CCAMLR makes catch and fishing effort statistics from 1970 to the present for all fisheries in CCAMLR’s Convention Area publicly available in an annual Statistical Bulletin3. These statistics are reported as green weight (i.e., weight before processing) in tonnes, and based on monthly catch and effort data for reporting areas of CCAMLR Subarea and Division (Figure 1). These are derived from haul-by-haul catch and effort data reported to the CCAMLR Secretariat by Member countries, although the first two decades of fisheries were mostly reported in the aggregate form by reporting areas. The Statistical Bulletin also includes trade statistics (landings and exports) of toothfish and planimetric seabed areas by selected depth intervals in the Convention Area. In addition to fisheries data published in the Statistical Bulletin, CCAMLR receives data from scientific observers onboard fishing vessels, research survey data, and from the CCAMLR Ecosystem Monitoring Program (CEMP) on dependent and related species, as well as receiving information on compliance activities.
Figure 1. Areas for assessing status and trends of fish and squid in the Marine Ecosystem Assessment for the Southern Ocean (black lines). Labels indicate the sectors (first two letters) and zones (last letter) for each area. Sectors are Atlantic (AO), Central Indian (CI), East Indian (EI), West Pacific (WP), East Pacific (EA). Zones are Antarctic (A), Subantarctic (S), Northern (N) (zonal boundaries are the Southern ACC Front between A and S, and Subantarctic Front between S and N, and Sub-Tropical Front in the North). Seas are marked in the Antarctic Zone as (1) Davis, (2) Cooperation, (3) Cosmonaut, (4) Riiser-Larsen, (5) Haakon VII, (6) Lazarev, (7) Weddell, (8) Scotia, (9) Bellingshausen, (10) Amundsen, (11) Ross, (12) Dumont D’Urville. Islands in the CCAMLR area include Heard (HI), Isle Kerguelen (IK), Crozet (CI), Prince Edward-Marion (PEM), Bouvet (BI), South Sandwich (SS), South Georgia (SG), South Orkney (SO), South Shetland (SSh); and Ob and Lena Banks (OLB). Gray lines indicate the CCAMLR reporting areas (Subareas and Divisions).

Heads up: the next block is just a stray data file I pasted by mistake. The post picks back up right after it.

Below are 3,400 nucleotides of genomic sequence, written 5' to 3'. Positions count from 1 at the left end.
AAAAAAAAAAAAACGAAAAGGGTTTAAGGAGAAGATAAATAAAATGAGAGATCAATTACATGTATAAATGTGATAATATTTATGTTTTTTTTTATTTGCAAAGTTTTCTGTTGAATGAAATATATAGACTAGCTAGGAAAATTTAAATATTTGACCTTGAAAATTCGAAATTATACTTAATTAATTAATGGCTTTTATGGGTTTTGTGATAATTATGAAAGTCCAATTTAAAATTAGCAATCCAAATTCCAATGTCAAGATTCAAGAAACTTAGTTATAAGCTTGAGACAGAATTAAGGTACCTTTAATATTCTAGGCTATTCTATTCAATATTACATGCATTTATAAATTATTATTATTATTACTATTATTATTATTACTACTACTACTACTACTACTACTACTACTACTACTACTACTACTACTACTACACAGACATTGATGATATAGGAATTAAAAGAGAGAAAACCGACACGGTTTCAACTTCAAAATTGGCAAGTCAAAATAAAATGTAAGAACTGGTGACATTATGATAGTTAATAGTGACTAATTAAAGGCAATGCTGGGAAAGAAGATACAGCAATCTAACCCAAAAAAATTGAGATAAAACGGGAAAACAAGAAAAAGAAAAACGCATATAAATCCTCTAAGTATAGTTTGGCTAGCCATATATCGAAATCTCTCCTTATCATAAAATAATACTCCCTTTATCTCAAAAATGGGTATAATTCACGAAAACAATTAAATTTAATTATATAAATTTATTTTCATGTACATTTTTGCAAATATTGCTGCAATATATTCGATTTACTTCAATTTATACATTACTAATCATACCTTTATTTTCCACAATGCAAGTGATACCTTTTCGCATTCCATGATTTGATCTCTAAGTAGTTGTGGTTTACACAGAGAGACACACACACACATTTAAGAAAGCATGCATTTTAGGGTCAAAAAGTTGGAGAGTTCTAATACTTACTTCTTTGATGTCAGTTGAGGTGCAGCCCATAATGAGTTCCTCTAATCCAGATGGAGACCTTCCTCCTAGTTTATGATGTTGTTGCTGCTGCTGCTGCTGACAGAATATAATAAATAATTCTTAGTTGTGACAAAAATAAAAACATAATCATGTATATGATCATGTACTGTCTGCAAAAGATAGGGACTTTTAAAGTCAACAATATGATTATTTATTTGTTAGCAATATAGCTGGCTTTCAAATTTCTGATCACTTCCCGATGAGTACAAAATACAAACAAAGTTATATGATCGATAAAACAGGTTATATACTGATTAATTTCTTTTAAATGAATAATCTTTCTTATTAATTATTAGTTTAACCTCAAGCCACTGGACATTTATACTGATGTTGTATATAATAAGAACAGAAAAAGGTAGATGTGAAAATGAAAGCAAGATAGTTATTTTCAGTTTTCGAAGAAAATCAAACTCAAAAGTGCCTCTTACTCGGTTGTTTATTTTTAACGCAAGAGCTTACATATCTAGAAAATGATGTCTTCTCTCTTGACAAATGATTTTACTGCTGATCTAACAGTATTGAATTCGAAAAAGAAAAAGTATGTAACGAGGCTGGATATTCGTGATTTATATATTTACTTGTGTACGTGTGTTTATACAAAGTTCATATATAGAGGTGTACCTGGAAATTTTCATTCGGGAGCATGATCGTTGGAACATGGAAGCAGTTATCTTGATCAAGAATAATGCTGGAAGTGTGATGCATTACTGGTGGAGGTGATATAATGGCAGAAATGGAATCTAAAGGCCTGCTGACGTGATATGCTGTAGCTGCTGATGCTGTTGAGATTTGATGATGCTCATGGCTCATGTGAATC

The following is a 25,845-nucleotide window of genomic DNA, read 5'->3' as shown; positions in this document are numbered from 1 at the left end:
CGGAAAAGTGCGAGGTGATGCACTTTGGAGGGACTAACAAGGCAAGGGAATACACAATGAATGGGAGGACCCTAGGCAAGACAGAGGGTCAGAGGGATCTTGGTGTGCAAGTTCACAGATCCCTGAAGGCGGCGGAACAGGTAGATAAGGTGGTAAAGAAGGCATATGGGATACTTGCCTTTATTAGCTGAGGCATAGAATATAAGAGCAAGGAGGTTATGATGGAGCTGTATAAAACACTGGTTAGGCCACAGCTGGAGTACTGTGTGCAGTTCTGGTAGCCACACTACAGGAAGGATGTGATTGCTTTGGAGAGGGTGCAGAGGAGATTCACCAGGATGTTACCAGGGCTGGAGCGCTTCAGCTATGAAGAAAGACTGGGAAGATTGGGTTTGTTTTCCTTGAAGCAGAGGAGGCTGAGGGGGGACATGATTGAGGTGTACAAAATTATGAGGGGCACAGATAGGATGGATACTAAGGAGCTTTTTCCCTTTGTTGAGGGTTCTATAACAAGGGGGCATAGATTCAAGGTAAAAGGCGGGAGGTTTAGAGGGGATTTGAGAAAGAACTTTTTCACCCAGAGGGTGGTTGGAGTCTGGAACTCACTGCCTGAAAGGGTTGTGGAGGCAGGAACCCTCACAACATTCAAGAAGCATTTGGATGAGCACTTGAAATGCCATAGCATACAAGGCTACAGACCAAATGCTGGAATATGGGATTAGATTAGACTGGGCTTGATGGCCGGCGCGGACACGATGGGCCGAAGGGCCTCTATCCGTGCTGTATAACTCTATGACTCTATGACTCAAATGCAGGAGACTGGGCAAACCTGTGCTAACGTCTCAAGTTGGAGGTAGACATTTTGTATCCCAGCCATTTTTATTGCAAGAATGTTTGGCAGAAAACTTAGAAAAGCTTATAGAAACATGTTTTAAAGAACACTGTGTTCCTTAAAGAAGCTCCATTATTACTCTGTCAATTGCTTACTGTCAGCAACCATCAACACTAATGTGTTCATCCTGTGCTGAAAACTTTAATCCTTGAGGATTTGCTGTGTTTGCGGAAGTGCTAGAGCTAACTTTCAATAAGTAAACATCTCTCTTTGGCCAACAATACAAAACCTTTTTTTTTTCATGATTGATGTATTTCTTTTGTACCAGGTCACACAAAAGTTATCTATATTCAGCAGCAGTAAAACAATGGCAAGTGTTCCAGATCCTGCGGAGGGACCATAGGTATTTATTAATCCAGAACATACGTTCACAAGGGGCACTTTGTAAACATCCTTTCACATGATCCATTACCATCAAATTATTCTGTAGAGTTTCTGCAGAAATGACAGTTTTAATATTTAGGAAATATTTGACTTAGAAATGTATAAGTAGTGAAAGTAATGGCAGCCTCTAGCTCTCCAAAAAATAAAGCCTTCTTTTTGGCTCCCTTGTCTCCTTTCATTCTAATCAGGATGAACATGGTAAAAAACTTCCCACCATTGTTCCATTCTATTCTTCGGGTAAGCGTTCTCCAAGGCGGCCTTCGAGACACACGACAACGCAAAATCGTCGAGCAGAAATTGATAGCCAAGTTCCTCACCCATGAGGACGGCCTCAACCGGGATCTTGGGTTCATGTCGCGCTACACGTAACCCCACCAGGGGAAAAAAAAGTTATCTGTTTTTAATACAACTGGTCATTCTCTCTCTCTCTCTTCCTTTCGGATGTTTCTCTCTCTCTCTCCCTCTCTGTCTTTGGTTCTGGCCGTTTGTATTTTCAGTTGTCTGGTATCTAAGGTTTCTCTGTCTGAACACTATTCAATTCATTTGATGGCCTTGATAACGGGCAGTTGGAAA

All high-resolution fishery and research data not in the Statistical Bulletin are not available to those outside of CCAMLR due to commercial confidentiality concerns by fishing Members. These data may only be released with permission from CCAMLR Members, according to the Rules for Access and Use of CCAMLR Data4.
Active Acoustic Data
Studying fish ecology in the ocean’s mesopelagic realm is challenging because rapid light attenuation limits visual observations, and net sampling can only ever sample a small portion of the community (Warren, 2012). In contrast, active acoustics facilitate the collection of relatively large spatial and temporal data sets, which at frequencies of 38 kHz and below can sample throughout the mesopelagic zone (Kloser et al., 2009). While acoustic data can be collected from a range of platforms (see Benoit-Bird and Lawson, 2016), hull-mounted echosounders are the platform most regularly deployed in the Southern Ocean, and hold the potential to build a comprehensive region-wide spatial data set.
Active acoustics are widely used to monitor commercially important fish stocks, including Antarctic krill. However, there has been a recent increase in the use of active acoustics to study mesopelagic fish globally and in the Southern Ocean, where acoustic backscatter is used as a proxy for fish biomass (Saunders et al., 2013; Irigoien et al., 2014; Moteki et al., 2017; Proud et al., 2017). Acoustic data have provided insight into diel vertical migration behavior, and the relationships between environmental variables and the horizontal and vertical distribution of acoustic scattering layers (Béhagle et al., 2016; Escobar-Flores et al., 2018). Multi-frequency acoustic data have also been used to investigate the schooling behavior of mesopelagic fish around South Georgia (Fielding et al., 2012; Saunders et al., 2013).
While all notothenoids lack a swimbladder, making them weak acoustic targets, there have been investigations into the potential use of marine acoustics to study the notothenioids Antarctic silverfish and Antarctic toothfish. Due to their biological features, lack of swimbladder, and occurrence of few dense structures, the Antarctic silverfish are poor reflectors of sound. A reliable calculation of the species target strength has been obtained by ex situ experiments and in situ analyses (reviewed in O’Driscoll et al., 2017), paving the way for the use of marine acoustics to estimate abundances of this key mid-trophic species. Estimates of the acoustic target strength of the Antarctic toothfish has been performed from in situ observations (O’Driscoll et al., 2018a). Compared to conventional fishery-based methods, acoustics can be operated from a diverse range of platforms, representing a promising means to obtain high spatial and temporal resolution data at an affordable cost. Moorings, normally deployed for the study of currents and environmental conditions, might represent suitable platforms for acoustic instrumentation, allowing observations also in periods of the year when vessels cannot operate due to the sea-ice cover. At Terra Nova Bay, echosounder deployment on moorings allowed the observation of reflections consistent with adult silverfish in September, providing complementary information in support of the hypothesis of coastal migration of fish for spawning during that period (O’Driscoll et al., 2018b).